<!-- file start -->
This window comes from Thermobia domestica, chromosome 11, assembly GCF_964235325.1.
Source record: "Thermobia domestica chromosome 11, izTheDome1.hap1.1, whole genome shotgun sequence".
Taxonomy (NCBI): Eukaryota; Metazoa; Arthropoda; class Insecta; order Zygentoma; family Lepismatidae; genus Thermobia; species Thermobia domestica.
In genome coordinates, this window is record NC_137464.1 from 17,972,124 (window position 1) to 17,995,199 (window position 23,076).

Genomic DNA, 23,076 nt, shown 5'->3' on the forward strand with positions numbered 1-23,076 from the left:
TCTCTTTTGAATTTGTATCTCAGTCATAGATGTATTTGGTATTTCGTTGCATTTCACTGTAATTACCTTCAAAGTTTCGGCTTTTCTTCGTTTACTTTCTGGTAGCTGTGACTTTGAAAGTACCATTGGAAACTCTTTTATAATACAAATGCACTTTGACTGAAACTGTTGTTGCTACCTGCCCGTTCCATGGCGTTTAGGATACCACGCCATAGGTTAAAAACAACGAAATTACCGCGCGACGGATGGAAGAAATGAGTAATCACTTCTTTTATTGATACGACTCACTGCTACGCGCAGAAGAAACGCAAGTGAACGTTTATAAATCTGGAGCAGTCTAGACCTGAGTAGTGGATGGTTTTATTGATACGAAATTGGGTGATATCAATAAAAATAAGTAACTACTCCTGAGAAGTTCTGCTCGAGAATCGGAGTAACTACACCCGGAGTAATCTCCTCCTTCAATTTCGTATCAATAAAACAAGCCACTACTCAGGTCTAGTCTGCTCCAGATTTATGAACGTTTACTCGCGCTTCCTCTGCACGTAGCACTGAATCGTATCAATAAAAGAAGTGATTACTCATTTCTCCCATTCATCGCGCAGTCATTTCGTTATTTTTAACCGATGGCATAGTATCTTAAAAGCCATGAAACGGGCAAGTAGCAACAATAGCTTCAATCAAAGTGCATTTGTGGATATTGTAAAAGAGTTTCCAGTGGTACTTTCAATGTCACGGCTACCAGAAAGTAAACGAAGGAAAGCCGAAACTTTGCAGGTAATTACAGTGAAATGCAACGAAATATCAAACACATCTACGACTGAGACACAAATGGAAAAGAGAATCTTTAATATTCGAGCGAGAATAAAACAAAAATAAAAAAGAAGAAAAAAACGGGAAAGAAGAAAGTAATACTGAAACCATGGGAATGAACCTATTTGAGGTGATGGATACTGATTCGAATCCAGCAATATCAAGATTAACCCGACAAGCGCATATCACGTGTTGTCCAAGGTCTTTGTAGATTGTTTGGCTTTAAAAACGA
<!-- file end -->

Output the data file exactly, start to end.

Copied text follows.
This window comes from Thermobia domestica, chromosome 11, assembly GCF_964235325.1.
Source record: "Thermobia domestica chromosome 11, izTheDome1.hap1.1, whole genome shotgun sequence".
Taxonomy (NCBI): Eukaryota; Metazoa; Arthropoda; class Insecta; order Zygentoma; family Lepismatidae; genus Thermobia; species Thermobia domestica.
In genome coordinates, this window is record NC_137464.1 from 17,972,124 (window position 1) to 17,995,199 (window position 23,076).

Genomic DNA, 23,076 nt, shown 5'->3' on the forward strand with positions numbered 1-23,076 from the left:
TCTCTTTTGAATTTGTATCTCAGTCATAGATGTATTTGGTATTTCGTTGCATTTCACTGTAATTACCTTCAAAGTTTCGGCTTTTCTTCGTTTACTTTCTGGTAGCTGTGACTTTGAAAGTACCATTGGAAACTCTTTTATAATACAAATGCACTTTGACTGAAACTGTTGTTGCTACCTGCCCGTTCCATGGCGTTTAGGATACCACGCCATAGGTTAAAAACAACGAAATTACCGCGCGACGGATGGAAGAAATGAGTAATCACTTCTTTTATTGATACGACTCACTGCTACGCGCAGAAGAAACGCAAGTGAACGTTTATAAATCTGGAGCAGTCTAGACCTGAGTAGTGGATGGTTTTATTGATACGAAATTGGGTGATATCAATAAAAATAAGTAACTACTCCTGAGAAGTTCTGCTCGAGAATCGGAGTAACTACACCCGGAGTAATCTCCTCCTTCAATTTCGTATCAATAAAACAAGCCACTACTCAGGTCTAGTCTGCTCCAGATTTATGAACGTTTACTCGCGCTTCCTCTGCACGTAGCACTGAATCGTATCAATAAAAGAAGTGATTACTCATTTCTCCCATTCATCGCGCAGTCATTTCGTTATTTTTAACCGATGGCATAGTATCTTAAAAGCCATGAAACGGGCAAGTAGCAACAATAGCTTCAATCAAAGTGCATTTGTGGATATTGTAAAAGAGTTTCCAGTGGTACTTTCAATGTCACGGCTACCAGAAAGTAAACGAAGGAAAGCCGAAACTTTGCAGGTAATTACAGTGAAATGCAACGAAATATCAAACACATCTACGACTGAGACACAAATGGAAAAGAGAATCTTTAATATTCGAGCGAGAATAAAACAAAAATAAAAAAGAAGAAAAAAACGGGAAAGAAGAAAGTAATACTGAAACCATGGGAATGAACCTATTTGAGGTGATGGATACTGATTCGAATCCAGCAATATCAAGATTAACCCGACAAGCGCATATCACGTGTTGTCCAAGGTCTTTGTAGATTGTTTGGCTTTAAAAACGA